One thing that we are good at in Wales, excluding singing, rugby and football, are castles. There seems to be a Norman castle or fortified manor house around every corner and typically for us Brits, their presence is usually understated and even ignored. We could learn from the USA when it comes to marketing and promoting our history.
Saying that, Pembrokeshire National Park does make more of an effort than most to conserve and promote our ancient monuments. Within 20 minutes of each other there is Carew Castle, Manorbier Castle and the impressive Pembroke Castle. There are also ruins at Haverfordwest, Cardigan and Narbeth and at least another half dozen scattered around the area. Given all of these castles our ancestors were obviously quite a ‘rowdy’ bunch and needed to be kept in check. Mrs W can frequently show signs of her Wild Welsh ancestry especially when she finds out the dishwasher hasn’t been emptied!
We recently had the chance to spend a weekend at Bluestone National Park Resort. As Carew Castle was only 15 minutes down the road we took the opportunity to have a look around. I (Mr W) am a fan of ‘Time Team’, I could spend a good few hours watching Tony Robinson in a wet ditch looking at a bit of broken pottery however Mrs W is not so enthusiastic and did need a little persuasion to come along.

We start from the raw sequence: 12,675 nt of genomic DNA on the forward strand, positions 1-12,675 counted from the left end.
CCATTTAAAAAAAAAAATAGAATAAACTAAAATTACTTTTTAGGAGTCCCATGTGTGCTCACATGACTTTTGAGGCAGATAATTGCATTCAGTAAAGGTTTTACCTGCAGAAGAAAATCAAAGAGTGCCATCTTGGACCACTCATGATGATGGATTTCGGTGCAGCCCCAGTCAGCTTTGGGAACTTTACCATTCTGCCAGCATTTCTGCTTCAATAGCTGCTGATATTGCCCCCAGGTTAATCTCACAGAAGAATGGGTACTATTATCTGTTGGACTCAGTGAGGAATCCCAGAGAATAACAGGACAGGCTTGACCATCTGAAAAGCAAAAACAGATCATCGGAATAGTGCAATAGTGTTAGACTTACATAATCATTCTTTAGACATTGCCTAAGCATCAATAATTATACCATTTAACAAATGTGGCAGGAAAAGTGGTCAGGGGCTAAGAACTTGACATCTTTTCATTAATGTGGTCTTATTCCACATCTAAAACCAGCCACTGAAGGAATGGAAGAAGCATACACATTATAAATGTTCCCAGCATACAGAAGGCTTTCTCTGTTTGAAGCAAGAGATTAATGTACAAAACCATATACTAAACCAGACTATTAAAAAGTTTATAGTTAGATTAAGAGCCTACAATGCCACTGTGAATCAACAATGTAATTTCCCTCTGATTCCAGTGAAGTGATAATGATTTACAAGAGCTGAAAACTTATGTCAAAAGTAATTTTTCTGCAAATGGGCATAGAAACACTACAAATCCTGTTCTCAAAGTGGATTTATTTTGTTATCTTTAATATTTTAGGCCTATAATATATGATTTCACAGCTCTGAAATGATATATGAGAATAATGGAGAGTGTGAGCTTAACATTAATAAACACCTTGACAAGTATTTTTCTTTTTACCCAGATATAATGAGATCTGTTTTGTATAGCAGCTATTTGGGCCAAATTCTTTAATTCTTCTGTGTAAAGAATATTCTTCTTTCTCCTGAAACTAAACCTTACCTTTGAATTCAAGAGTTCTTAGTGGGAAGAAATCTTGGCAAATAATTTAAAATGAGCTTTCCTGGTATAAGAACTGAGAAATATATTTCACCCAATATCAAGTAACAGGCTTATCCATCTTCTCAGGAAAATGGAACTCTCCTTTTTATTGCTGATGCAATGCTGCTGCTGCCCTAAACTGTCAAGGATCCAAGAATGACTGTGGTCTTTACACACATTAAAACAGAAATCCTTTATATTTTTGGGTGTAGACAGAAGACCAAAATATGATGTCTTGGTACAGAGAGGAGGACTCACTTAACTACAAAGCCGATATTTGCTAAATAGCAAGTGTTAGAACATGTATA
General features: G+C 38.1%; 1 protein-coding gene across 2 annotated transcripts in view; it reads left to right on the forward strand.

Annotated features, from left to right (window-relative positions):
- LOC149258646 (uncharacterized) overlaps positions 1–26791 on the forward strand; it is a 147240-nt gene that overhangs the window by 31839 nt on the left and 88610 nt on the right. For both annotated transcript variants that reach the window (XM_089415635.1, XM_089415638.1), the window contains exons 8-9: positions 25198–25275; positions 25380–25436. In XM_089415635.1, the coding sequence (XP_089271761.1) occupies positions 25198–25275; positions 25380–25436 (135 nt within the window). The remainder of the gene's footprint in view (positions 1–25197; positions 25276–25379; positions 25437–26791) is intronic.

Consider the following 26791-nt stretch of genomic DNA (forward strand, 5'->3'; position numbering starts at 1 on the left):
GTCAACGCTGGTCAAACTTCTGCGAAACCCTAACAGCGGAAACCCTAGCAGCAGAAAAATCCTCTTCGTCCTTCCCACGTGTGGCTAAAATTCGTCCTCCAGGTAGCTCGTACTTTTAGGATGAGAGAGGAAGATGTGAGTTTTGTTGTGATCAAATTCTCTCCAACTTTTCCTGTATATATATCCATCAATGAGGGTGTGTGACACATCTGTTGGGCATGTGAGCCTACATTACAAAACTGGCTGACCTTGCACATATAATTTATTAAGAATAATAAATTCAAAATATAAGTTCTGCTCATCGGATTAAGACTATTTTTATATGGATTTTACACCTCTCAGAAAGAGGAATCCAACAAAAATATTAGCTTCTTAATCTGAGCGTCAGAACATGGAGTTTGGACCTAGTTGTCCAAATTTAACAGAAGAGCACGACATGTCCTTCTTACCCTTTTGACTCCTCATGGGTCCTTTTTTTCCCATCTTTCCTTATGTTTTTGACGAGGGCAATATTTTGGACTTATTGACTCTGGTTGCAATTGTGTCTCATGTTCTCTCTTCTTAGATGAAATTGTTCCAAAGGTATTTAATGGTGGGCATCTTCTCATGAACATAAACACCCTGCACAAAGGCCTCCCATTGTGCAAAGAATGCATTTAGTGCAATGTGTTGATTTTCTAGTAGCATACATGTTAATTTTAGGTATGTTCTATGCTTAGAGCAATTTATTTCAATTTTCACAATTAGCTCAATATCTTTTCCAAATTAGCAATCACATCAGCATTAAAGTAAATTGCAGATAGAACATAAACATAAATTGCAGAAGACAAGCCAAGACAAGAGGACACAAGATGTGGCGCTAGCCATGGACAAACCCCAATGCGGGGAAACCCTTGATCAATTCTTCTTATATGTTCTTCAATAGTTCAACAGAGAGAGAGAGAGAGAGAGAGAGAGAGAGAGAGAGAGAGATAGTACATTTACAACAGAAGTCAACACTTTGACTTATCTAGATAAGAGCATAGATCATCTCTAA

Luckily the weather improved, the rain stopped and the clouds lifted to reveal the picturesque setting along side the Millpond. The entry fee was £5 for adults, £3.50 for children and a family ticket was £13.50. We just missed the free guided tour although there is decent leaflet that has a map and a self guided route.
There was a strange story of a “Ghostly Ape”, yes seriously a ghost of an ape that haunts the battlements of the North West Tower. We didn’t spot him but did smell banana which may have been due to my lunch repeating rather than any supernatural presence.
It was good to be allowed to explore most of the castle including the undercroft, the vaulted chapel and the spiral staircases of the towers, just remember to wear some suitable shoes as these staircases are steep.
There is a mix of architecture with Medieval (drum towers and arrow slits) and later Tudor (large windows and the castle’s only gargoyle). The actual castle site has been important for thousands of years, Iron Age ditches are still visible on the castle green. In later years it was also the scene of many civil war clashes.
Carew Castle is an interesting place to spend 2 to 3 hours and is suitable for kids and adults. The ground floor and castle grounds are also accessible for disabled visitors. The fee includes entry to Carew Tidal Mill, just a short walk down a lane from the castle.
After her reluctant start Mrs W did enjoy the visit and she only left me in the stocks for a few hours.
Do you have a favourite place to visit in the UK, somewhere underrated or off the main tourist path then please let us know.